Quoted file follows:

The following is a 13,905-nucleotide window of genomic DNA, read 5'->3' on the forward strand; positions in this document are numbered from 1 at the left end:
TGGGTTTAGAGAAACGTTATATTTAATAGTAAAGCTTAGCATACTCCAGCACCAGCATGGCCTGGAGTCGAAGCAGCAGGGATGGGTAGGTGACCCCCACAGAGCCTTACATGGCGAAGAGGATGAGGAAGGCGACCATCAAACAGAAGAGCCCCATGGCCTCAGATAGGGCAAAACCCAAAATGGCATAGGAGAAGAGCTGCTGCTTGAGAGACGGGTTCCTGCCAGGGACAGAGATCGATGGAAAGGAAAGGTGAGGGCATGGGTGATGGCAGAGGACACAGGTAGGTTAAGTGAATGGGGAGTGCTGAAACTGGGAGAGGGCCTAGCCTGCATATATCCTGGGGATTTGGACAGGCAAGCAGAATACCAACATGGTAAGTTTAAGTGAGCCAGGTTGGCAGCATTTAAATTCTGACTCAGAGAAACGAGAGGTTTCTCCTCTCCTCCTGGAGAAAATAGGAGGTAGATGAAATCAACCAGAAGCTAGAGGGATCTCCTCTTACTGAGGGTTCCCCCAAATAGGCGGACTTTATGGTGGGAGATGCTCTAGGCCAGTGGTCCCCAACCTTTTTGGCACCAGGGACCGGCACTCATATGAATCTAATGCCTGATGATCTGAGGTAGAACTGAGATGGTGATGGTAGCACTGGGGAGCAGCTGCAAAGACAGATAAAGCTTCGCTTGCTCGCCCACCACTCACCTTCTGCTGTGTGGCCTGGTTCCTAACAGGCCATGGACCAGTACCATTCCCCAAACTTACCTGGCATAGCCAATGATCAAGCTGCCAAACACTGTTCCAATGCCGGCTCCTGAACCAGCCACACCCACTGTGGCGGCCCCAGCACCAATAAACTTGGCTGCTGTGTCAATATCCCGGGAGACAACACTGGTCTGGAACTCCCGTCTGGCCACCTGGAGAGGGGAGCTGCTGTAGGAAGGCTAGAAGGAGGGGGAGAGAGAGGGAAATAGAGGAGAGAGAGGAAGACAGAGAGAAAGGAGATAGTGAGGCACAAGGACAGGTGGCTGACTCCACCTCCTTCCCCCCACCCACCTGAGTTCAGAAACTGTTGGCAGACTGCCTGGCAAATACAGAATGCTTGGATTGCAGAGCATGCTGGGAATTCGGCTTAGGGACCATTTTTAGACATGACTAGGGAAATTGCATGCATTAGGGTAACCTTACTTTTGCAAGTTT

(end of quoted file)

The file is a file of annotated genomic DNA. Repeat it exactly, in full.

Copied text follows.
The following is a 13,905-nucleotide window of genomic DNA, read 5'->3' on the forward strand; positions in this document are numbered from 1 at the left end:
TGGGTTTAGAGAAACGTTATATTTAATAGTAAAGCTTAGCATACTCCAGCACCAGCATGGCCTGGAGTCGAAGCAGCAGGGATGGGTAGGTGACCCCCACAGAGCCTTACATGGCGAAGAGGATGAGGAAGGCGACCATCAAACAGAAGAGCCCCATGGCCTCAGATAGGGCAAAACCCAAAATGGCATAGGAGAAGAGCTGCTGCTTGAGAGACGGGTTCCTGCCAGGGACAGAGATCGATGGAAAGGAAAGGTGAGGGCATGGGTGATGGCAGAGGACACAGGTAGGTTAAGTGAATGGGGAGTGCTGAAACTGGGAGAGGGCCTAGCCTGCATATATCCTGGGGATTTGGACAGGCAAGCAGAATACCAACATGGTAAGTTTAAGTGAGCCAGGTTGGCAGCATTTAAATTCTGACTCAGAGAAACGAGAGGTTTCTCCTCTCCTCCTGGAGAAAATAGGAGGTAGATGAAATCAACCAGAAGCTAGAGGGATCTCCTCTTACTGAGGGTTCCCCCAAATAGGCGGACTTTATGGTGGGAGATGCTCTAGGCCAGTGGTCCCCAACCTTTTTGGCACCAGGGACCGGCACTCATATGAATCTAATGCCTGATGATCTGAGGTAGAACTGAGATGGTGATGGTAGCACTGGGGAGCAGCTGCAAAGACAGATAAAGCTTCGCTTGCTCGCCCACCACTCACCTTCTGCTGTGTGGCCTGGTTCCTAACAGGCCATGGACCAGTACCATTCCCCAAACTTACCTGGCATAGCCAATGATCAAGCTGCCAAACACTGTTCCAATGCCGGCTCCTGAACCAGCCACACCCACTGTGGCGGCCCCAGCACCAATAAACTTGGCTGCTGTGTCAATATCCCGGGAGACAACACTGGTCTGGAACTCCCGTCTGGCCACCTGGAGAGGGGAGCTGCTGTAGGAAGGCTAGAAGGAGGGGGAGAGAGAGGGAAATAGAGGAGAGAGAGGAAGACAGAGAGAAAGGAGATAGTGAGGCACAAGGACAGGTGGCTGACTCCACCTCCTTCCCCCCACCCACCTGAGTTCAGAAACTGTTGGCAGACTGCCTGGCAAATACAGAATGCTTGGATTGCAGAGCATGCTGGGAATTCGGCTTAGGGACCATTTTTAGACATGACTAGGGAAATTGCATGCATTAGGGTAACCTTACTTTTGCAAGTTT